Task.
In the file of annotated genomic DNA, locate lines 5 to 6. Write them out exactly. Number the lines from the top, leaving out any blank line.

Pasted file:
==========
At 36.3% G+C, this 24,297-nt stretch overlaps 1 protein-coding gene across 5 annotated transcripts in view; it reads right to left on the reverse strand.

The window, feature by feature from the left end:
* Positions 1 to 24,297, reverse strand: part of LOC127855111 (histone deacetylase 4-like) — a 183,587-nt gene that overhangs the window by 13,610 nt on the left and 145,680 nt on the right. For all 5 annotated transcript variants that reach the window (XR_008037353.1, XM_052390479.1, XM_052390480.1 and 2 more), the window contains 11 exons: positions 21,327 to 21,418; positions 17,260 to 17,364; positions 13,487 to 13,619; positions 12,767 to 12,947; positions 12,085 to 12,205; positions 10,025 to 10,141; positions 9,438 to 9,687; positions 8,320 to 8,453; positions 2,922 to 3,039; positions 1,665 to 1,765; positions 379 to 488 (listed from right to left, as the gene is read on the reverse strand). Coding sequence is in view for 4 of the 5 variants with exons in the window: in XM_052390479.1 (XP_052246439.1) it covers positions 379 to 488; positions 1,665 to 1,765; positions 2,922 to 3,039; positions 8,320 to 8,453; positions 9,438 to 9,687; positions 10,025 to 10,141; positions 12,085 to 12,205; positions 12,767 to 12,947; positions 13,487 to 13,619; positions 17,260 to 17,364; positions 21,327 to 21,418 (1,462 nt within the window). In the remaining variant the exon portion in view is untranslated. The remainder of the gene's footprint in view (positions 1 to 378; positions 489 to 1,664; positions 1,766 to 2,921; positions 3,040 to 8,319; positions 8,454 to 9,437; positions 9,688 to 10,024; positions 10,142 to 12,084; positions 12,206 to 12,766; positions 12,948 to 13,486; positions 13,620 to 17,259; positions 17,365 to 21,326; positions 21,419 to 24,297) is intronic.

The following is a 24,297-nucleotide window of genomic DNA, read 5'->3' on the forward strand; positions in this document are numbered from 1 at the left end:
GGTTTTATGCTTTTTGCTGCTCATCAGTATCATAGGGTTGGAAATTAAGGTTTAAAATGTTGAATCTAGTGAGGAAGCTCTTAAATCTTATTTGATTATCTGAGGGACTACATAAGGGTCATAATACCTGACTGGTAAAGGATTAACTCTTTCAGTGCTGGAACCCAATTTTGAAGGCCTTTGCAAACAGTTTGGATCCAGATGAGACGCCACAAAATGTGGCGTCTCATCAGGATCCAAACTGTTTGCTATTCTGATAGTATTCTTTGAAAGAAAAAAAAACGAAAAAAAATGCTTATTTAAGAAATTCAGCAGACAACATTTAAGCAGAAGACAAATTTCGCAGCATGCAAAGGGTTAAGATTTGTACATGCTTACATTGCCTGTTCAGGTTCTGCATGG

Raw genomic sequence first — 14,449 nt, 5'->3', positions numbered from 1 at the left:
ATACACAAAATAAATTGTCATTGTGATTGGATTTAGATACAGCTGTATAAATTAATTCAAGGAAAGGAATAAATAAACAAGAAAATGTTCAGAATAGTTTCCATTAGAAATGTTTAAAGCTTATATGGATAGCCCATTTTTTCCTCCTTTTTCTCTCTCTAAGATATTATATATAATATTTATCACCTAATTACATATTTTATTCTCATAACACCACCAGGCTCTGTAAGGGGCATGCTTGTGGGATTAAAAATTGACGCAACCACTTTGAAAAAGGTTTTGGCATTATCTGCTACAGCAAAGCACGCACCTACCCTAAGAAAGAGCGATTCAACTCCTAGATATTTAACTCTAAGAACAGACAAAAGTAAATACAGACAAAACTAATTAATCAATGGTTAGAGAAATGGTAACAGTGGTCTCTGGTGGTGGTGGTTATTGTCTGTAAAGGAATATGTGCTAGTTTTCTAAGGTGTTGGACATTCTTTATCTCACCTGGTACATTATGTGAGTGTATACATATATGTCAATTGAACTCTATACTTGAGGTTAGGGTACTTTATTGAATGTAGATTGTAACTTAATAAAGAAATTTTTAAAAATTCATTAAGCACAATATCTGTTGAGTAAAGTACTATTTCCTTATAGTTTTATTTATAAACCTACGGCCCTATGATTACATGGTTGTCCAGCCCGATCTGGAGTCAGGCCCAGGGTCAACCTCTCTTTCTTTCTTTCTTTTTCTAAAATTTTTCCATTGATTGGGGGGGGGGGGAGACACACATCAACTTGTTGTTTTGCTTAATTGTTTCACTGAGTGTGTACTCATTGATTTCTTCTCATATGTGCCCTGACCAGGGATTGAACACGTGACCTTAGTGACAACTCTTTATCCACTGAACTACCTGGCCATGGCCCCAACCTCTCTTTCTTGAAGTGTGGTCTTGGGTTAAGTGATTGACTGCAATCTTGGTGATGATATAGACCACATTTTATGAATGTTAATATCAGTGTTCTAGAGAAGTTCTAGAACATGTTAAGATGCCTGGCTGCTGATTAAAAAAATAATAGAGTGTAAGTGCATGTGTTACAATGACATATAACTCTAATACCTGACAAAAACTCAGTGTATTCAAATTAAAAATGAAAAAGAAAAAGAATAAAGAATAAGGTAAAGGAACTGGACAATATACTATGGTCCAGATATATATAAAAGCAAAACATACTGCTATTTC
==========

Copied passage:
GGTTTTATGCTTTTTGCTGCTCATCAGTATCATAGGGTTGGAAATTAAGGTTTAAAATGTTGAATCTAGTGAGGAAGCTCTTAAATCTTATTTGATTATCTGAGGGACTACATAAGGGTCATAATACCTGACTGGTAAAGGATTAACTCTTTCAGTGCTGGAACCCAATTTTGAAGGCCTTTGCAAACAGTTTGGATCCAGATGAGACGCCACAAAATGTGGCGTCTCATCAGGATCCAAACTGTTTGCTATTCTGATAGTATTCTTTGAAAGAAAAAAAAACGAAAAAAAATGCTTATTTAAGAAATTCAGCAGACAACATTTAAGCAGAAGACAAATTTCGCAGCATGCAAAGGGTTAAGATTTGTACATGCTTACATTGCCTGTTCAGGTTCTGCATGG

Raw genomic sequence first — 14,449 nt, 5'->3', positions numbered from 1 at the left: